Fracking-caused earthquakes: how alleged threats could trigger the Corps of Engineers' section 10 jurisdiction.

Author:Booher, Jacob
Position:Of the River and Harbor Act of 1899
  1. INTRODUCTION II. BACKGROUND III. SECTION 10 OF THE RIVERS AND HARBORS ACT AS A POTENTIAL BASIS FOR AUTHORITY A. Courts Have Embraced Section 10's Upland Jurisdiction B. The Corps' Regulations Acknowledge Section 10's Upland Jurisdiction but the Corps' Administrative Practices Neglect Its Upland Jurisdiction C. Triggering Section 10's Upland Jurisdiction D. How the Corps Could Prevent Harm Under Section 10 1. Enjoining Earthquake-Linked Operations 2. Subjecting Certain Fracking Operations to the Department of the Army Permitting Process E. Likely Resistance to Corps Regulation. IV. CONCLUSION I. INTRODUCTION

    There is growing concern that earthquakes caused by hydraulic fracturing ("fracking") could damage nearby dams, locks, and levees, threatening human lives, the environment, and the integrity of the nation's waterways. The U.S. Army Corps of Engineers (Corps), as the federal agency tasked with protecting and maintaining the navigable capacity of the nation's waters, (1) should evaluate this concern and determine what legal authority it could utilize, if any, to protect these structures from the alleged threats posed by fracking. This Comment examines the viability of one such statutory authority--section 10 of the Rivers and Harbors Act. (2)

    Part II provides background information on the Corps and explains the alleged threat that fracking-caused earthquakes pose to the Corps' projects. Part III introduces section 10 as a potential source of legal authority that has been effectively utilized to regulate activities that--like fracking--occur outside of the nation's waterways, yet still effect the waterways. Part III also argues that section 10 provides a strong legal foundation for subjecting certain fracking operations to the Corps' permitting program and for enjoining other operations. Lastly, Part III briefly explores a few potential objections to the Corps' utilization of section 10 to prevent earthquakes. Part IV concludes that if the alleged threats posed by fracking-caused earthquakes are validated, the Corps will have sufficient legal authority under section 10 to address those threats and prevent harm to the nation's waterways.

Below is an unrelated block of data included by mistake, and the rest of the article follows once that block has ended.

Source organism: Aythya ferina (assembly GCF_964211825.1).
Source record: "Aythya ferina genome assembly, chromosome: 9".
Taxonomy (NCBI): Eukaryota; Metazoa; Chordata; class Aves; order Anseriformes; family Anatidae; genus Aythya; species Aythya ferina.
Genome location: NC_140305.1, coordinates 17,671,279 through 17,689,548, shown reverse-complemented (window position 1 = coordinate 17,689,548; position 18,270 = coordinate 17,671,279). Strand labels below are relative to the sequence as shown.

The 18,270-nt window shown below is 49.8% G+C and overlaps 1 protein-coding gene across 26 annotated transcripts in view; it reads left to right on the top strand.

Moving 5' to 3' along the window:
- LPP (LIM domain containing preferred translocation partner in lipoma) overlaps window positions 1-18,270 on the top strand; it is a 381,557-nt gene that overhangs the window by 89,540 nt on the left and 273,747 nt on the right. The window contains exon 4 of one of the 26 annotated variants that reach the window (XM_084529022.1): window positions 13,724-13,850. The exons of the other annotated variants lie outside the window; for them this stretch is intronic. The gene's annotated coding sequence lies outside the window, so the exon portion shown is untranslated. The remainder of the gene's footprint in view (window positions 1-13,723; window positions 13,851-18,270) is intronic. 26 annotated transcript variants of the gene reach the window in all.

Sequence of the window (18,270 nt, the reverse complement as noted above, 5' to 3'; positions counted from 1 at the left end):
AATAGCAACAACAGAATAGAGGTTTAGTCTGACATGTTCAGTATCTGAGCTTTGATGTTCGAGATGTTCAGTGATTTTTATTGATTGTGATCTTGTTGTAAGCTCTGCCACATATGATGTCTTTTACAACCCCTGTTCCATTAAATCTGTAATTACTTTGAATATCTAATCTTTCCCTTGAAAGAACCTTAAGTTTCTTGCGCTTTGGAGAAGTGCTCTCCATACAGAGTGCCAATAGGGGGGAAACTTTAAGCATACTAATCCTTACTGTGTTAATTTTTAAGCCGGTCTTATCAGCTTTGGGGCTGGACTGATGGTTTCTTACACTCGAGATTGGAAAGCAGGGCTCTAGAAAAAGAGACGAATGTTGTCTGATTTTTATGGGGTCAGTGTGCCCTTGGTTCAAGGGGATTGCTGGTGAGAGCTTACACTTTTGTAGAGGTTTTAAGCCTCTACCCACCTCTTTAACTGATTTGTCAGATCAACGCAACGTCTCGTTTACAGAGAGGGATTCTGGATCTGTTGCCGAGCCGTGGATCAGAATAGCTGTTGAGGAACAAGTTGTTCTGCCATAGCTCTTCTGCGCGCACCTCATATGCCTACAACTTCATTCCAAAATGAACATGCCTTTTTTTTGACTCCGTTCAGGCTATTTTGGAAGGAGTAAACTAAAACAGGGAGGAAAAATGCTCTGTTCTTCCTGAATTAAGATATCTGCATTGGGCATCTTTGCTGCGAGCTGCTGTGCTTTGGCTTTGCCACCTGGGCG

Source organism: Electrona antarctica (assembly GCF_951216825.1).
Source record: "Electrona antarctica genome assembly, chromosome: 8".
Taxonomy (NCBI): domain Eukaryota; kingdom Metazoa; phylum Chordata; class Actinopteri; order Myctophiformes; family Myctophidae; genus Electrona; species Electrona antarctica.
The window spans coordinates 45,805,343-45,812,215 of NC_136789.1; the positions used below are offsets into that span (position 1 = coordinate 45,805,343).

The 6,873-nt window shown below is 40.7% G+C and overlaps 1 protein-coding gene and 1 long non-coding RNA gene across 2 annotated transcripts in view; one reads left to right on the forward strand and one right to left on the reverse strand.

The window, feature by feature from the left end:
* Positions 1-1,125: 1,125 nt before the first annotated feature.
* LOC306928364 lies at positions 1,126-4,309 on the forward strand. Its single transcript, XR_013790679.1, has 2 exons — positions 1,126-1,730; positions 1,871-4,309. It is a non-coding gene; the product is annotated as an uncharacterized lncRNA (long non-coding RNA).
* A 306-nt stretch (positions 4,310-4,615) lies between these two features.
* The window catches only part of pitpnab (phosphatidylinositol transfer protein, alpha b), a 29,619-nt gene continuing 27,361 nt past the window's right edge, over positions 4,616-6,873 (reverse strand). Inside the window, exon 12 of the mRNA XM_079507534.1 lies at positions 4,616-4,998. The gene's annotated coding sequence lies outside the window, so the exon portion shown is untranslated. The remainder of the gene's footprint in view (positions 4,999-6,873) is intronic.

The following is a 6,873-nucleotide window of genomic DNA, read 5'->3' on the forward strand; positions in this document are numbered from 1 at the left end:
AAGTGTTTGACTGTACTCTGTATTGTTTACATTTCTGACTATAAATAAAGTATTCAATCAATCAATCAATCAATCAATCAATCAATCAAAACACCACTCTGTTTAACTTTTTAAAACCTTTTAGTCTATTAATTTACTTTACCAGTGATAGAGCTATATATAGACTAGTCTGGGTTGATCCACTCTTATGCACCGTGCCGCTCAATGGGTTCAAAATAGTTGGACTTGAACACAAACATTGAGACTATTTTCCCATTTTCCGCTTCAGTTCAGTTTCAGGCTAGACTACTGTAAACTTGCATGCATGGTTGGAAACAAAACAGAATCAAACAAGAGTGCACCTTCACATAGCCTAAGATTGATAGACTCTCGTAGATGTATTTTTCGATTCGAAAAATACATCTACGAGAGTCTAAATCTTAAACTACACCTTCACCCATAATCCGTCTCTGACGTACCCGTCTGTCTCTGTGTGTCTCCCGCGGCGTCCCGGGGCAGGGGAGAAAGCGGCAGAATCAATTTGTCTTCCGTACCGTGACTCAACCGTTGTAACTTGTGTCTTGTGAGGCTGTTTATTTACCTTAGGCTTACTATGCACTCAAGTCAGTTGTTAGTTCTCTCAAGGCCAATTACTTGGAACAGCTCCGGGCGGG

The Corps owns and operates more than 670 flood damage reduction and navigation structures throughout the United States. (3) These structures protect life, property, and the environment, and facilitate recreation and navigation on the nation's waterways. (4) The Corps is tasked with ensuring the safety and integrity of these projects. (5) By utilizing its regulatory and enforcement authorities, the Corps works to prevent and remedy negative impacts to its projects, as well as punish those who cause damage."

    Fracking is a drilling technique used by energy extraction companies that artificially increases the permeability of fuel-bearing geological formations, resulting in faster, more efficient extraction of oil and gas. (7) The process involves pumping millions of gallons of fluid mixtures into wells at such a high pressure that the geological formations fracture, creating expansive networks of small fissures. (8) When the fluid pressure is released, the fissures remain propped open by particles that were suspended in the fluids, allowing oil and gas to flow back to the wellbore with ease. (9)

    The use of fracking has expanded rapidly over the last decade, attracting the attention of citizens and environmental organizations concerned that the process may pose unstudied threats to human health and the environment. (10) One of the many concerns is that fracking near civil works projects--such as dams, locks, and levees--could compromise the integrity of those projects. (11) More specifically, there is growing concern that fracking-related activities are causing earthquakes that have the potential to destabilize civil works projects to the point of failure, resulting in loss of life, property, and the use of navigable channels. (12)

    A growing body of science supports a causal connection between fracking processes and earthquakes. (13) Multiple studies released within the last few years link wastewater injection wells, (14) and fracking wells, (15) to measurable earthquakes. The studies note the increased fluid injection associated with these fracking processes has resulted in a significant increase in the number of earthquakes rattling the United States. (16) Although most fracking-linked earthquakes have been relatively small, some earthquakes have been large, causing significant damage. (17) For example, in November 2011, a 5.6 magnitude, injection-induced earthquake in Oklahoma injured two people and damaged as many as 200 homes and businesses. (18) Links between injection wells and earthquakes have caused state regulators in Arkansas and Ohio to shut down well sites near fault lines, and a Texas company to shutter wells that were causing earthquakes near the Dallas-Fort Worth Airport. (19)